At feasts the Queen will have at least one attendant behind or near the table, prepared to serve her (and we can split the shift if there’s no one willing to miss the whole feast and eat leftovers). Meals other than the main feast will be served at the thrones, on folding tables which will be set up and taken down when the Queen indicates that she is finished. Think of formal service in a fancy restaurant. Be attentive and as quiet as possible about it. Don’t make the Queen ask for the table’s removal, but don’t take it away without permission, either. (If the queen leaves the area, cleaning up without permission is fine, of course.)
When people wish to speak with the Queen, a herald, guardsman, or a lady in waiting (in order of preference, beginning with the herald), should go over and offer to present them to the Queen. Determining their name(s) and the nature of their business (receptionist style), go quietly to the Queen, ask whether it is an acceptable time (unless you already know from prior indication one way or the other). Then return to the waiting person and either introduce them into the presence, or telling them that when the Queen is ready to receive them they will be sent for. Find out where they’ll be, make sure you have the name written down if you don’t know it well, and report back to the Queen that this is done. Next, don’t expect her to remember that someone is waiting, but when the time seems right, ask if she would like to receive that person, and one of the attendants can go and call him or her back.
It can be very flattering and impressive to have a liveried servant come and say “The Queen wishes to speak with you,” so don’t hesitate to use this method. It will add to the atmosphere and give people a chance to show off to their friends (besides keeping the Queen from feeling powerless over her own space and schedule).
Confidentiality and respect for the Crown are important considerations. If you learn things accidentally in the course of your service which are not public knowledge, you are not at liberty to share the information with friends, not even with your spouse. Duchess Madigan's recommendation in such cases was that you might discuss it with another attendant who was present, if you have a strong urge to discuss it, or at a moment when the Queen is not otherwise occupied, you might ask her to explain or clarify. Don’t pass the information to attendants who were not present.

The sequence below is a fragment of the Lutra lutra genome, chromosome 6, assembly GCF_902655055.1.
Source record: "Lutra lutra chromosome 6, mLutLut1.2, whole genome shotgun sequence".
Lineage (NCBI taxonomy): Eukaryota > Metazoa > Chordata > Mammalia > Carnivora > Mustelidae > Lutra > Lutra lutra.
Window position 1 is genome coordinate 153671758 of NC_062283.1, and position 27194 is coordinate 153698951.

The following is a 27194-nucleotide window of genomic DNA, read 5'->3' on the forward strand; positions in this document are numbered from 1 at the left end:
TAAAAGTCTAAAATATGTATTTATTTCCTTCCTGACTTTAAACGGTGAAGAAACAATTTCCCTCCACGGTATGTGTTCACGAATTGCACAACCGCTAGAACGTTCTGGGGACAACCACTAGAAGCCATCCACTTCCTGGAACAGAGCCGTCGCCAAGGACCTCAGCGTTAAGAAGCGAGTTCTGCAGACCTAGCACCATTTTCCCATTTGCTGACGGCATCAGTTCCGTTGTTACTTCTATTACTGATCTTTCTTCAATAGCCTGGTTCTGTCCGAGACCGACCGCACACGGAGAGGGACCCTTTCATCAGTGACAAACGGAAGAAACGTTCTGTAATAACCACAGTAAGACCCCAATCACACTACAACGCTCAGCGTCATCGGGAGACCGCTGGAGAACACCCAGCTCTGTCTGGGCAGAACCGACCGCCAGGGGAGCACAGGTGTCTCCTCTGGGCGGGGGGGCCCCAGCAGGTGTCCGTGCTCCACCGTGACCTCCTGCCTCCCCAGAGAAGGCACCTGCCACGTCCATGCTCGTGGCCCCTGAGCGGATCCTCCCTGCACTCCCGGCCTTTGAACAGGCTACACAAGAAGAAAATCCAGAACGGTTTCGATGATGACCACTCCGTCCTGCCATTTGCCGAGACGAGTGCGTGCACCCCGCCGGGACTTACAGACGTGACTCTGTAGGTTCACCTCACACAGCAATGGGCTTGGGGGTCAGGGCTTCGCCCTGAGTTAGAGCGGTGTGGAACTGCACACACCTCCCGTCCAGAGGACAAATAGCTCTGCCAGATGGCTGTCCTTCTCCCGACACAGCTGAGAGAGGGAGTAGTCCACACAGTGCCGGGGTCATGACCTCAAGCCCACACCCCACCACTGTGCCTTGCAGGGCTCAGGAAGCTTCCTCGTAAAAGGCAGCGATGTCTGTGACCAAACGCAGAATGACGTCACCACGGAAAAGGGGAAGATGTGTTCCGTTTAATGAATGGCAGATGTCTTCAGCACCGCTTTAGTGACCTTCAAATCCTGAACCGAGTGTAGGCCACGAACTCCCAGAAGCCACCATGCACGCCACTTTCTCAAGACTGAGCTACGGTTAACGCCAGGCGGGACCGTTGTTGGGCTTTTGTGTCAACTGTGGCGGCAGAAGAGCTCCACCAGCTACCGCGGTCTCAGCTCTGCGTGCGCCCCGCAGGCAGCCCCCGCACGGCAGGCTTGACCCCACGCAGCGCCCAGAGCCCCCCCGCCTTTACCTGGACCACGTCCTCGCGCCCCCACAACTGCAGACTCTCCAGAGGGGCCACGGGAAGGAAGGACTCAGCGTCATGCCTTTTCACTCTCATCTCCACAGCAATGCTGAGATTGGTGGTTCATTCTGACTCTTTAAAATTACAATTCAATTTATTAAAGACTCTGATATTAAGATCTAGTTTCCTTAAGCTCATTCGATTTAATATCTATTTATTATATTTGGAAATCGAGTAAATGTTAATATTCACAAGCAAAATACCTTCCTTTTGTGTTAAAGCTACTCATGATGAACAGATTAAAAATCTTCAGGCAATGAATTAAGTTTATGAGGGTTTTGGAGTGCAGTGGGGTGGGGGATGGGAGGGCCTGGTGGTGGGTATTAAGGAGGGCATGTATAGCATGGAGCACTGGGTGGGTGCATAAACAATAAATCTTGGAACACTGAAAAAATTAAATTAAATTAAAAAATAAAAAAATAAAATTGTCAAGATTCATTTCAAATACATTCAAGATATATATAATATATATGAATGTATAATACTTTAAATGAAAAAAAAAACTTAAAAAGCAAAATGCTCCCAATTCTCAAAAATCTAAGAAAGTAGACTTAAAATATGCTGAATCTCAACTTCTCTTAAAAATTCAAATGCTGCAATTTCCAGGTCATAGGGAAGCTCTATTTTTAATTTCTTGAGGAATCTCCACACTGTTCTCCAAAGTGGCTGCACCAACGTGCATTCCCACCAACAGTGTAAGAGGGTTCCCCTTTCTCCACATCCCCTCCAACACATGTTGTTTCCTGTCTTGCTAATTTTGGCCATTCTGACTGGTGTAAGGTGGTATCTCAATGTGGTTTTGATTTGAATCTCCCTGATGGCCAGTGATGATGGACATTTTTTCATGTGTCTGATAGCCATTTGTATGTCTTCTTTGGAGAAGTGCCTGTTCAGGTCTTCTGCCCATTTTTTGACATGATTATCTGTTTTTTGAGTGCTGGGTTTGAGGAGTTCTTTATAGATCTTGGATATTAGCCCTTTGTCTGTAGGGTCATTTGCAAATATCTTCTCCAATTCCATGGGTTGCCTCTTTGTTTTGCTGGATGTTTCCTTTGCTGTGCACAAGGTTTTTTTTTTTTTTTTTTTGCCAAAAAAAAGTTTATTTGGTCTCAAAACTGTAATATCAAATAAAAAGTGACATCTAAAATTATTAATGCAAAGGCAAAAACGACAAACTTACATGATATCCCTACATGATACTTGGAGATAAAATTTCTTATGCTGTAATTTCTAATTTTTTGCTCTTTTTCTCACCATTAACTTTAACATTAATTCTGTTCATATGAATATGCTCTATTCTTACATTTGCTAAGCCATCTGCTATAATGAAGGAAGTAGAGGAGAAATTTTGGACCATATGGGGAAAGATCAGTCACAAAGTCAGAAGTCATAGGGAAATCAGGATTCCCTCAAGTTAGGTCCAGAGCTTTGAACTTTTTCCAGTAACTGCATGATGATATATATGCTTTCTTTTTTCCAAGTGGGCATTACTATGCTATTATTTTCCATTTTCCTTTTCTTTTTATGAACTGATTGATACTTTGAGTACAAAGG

If you become unhappy or frustrated with any aspect of your royal service, please speak me, Balthazar, Anne, the Blue Iris Herald, the Queen’s or King’s Champion—someone who can pass these concerns on to the proper person and help negotiate. Try not to complain to the Queen, or we defeat our purpose of making her life easier. Try not to complain to outsiders, or we defeat our purpose of making the Crown look good. People DO get grouchy and frustrated and there might be misunderstandings.
service, duty, discretion, trustWe can work as a team on service, duty, discretion and trust. Moods change, health changes, social situations come up. If you have less energy one day than another, or less than you thought you would have, switch out. Take a break.
Those in a position to set schedules and assignments should try not to inconvenience any one person more than others, nor expect more than each attendant is willing and able to contribute.
For each event there will be a coordinator. The Lord Chamberlain (Master Balthazar) will do this by default, but another might be assigned those responsibilities from time to time. The steward or chamberlain should let the autocrat know in advance, if possible, who that person will be, and the coordinator should speak with the autocrat on arrival and periodically thereafter to make sure all is smooth and flowing.
Ladies are NOT to be automatically escorted into court. In some reigns guardsmen have been bidden to escort every single unescorted lady into court. If someone seems to be waiting for an escort and it is handy to provide one, you might do so.
On-duty Guardsmen are asked to be armed at all times—sword, rapier, some real weapon if you have one. Her Majesty wishes not to be stringent on this point
Guardsmen's tabards should be worn when on duty and when on the combat field if applicable (at Estrella, for instance.
Wear shoes. Her Highness Aziza adds "Period shoes would be nice." ( I wish I had never seen a guardsman barefooted but I did once, mid-day, arms folded, as the queen walked off alone.)
Schedules should be determined early in the event, so that those guards who wish to fight or have other obligations at an event can be accommodated. None of us should ever have to work straight through a day, nor miss all the activities at an event. Let Balthazar or Tancred know what you would like to be free to do at an event and we’ll schedule around that. Let there be a natural flow, when possible. If someone comes to relieve you, brief him on what has happened or might be about to happen so that the transitions are as efficient as possible.
LADIES IN WAITING
We are basing our behavior as ladies-in-waiting on period models. We need, for the sake of appearance and art, to give as great a show of humble and “real” service as possible—the SCA not as it is but as it should have been!
Let the Queen initiate conversations. Unless you are asking approval or permission for something, or delivering a message, let the Queen set the tone. Subtly attempt to assist the Queen in staying in persona if the medieval mood is being lost. If she WANTS to talk about something mundane, it’s her kingdom and conversation, but don’t initiate mundanity yourself, and do what you can to restore the courtly ambiance before others approach.
Needs: (if you will be the ranking lady-in-waiting, consider having these)
Ælflæd of Duckford